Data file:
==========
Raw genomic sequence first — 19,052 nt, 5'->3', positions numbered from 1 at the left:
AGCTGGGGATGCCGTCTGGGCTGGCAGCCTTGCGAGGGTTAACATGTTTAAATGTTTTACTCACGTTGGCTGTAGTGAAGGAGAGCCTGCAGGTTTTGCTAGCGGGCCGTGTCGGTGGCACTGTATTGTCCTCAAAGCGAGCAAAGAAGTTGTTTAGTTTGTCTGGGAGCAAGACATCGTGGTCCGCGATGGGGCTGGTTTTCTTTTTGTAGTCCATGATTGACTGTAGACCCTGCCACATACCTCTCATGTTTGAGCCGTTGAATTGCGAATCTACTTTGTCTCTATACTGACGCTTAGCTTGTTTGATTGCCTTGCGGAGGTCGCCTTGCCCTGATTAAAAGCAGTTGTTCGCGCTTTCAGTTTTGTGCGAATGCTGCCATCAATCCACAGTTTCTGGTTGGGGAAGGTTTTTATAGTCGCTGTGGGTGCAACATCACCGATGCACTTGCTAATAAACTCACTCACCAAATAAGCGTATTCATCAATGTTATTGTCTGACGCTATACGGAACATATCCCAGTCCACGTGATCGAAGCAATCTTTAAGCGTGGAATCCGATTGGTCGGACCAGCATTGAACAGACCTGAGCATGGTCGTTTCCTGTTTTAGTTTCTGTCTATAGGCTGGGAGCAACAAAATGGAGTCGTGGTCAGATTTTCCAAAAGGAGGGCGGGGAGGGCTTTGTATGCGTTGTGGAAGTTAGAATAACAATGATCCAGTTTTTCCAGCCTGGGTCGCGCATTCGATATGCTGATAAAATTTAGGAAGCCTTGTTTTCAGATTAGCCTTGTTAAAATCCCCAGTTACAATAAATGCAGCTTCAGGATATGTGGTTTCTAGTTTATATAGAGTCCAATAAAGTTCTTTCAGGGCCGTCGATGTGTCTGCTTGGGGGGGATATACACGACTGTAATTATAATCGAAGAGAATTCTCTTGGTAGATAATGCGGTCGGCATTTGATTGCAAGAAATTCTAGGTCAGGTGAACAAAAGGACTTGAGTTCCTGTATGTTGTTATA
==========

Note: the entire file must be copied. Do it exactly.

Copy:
Raw genomic sequence first — 19,052 nt, 5'->3', positions numbered from 1 at the left:
AGCTGGGGATGCCGTCTGGGCTGGCAGCCTTGCGAGGGTTAACATGTTTAAATGTTTTACTCACGTTGGCTGTAGTGAAGGAGAGCCTGCAGGTTTTGCTAGCGGGCCGTGTCGGTGGCACTGTATTGTCCTCAAAGCGAGCAAAGAAGTTGTTTAGTTTGTCTGGGAGCAAGACATCGTGGTCCGCGATGGGGCTGGTTTTCTTTTTGTAGTCCATGATTGACTGTAGACCCTGCCACATACCTCTCATGTTTGAGCCGTTGAATTGCGAATCTACTTTGTCTCTATACTGACGCTTAGCTTGTTTGATTGCCTTGCGGAGGTCGCCTTGCCCTGATTAAAAGCAGTTGTTCGCGCTTTCAGTTTTGTGCGAATGCTGCCATCAATCCACAGTTTCTGGTTGGGGAAGGTTTTTATAGTCGCTGTGGGTGCAACATCACCGATGCACTTGCTAATAAACTCACTCACCAAATAAGCGTATTCATCAATGTTATTGTCTGACGCTATACGGAACATATCCCAGTCCACGTGATCGAAGCAATCTTTAAGCGTGGAATCCGATTGGTCGGACCAGCATTGAACAGACCTGAGCATGGTCGTTTCCTGTTTTAGTTTCTGTCTATAGGCTGGGAGCAACAAAATGGAGTCGTGGTCAGATTTTCCAAAAGGAGGGCGGGGAGGGCTTTGTATGCGTTGTGGAAGTTAGAATAACAATGATCCAGTTTTTCCAGCCTGGGTCGCGCATTCGATATGCTGATAAAATTTAGGAAGCCTTGTTTTCAGATTAGCCTTGTTAAAATCCCCAGTTACAATAAATGCAGCTTCAGGATATGTGGTTTCTAGTTTATATAGAGTCCAATAAAGTTCTTTCAGGGCCGTCGATGTGTCTGCTTGGGGGGGATATACACGACTGTAATTATAATCGAAGAGAATTCTCTTGGTAGATAATGCGGTCGGCATTTGATTGCAAGAAATTCTAGGTCAGGTGAACAAAAGGACTTGAGTTCCTGTATGTTGTTATA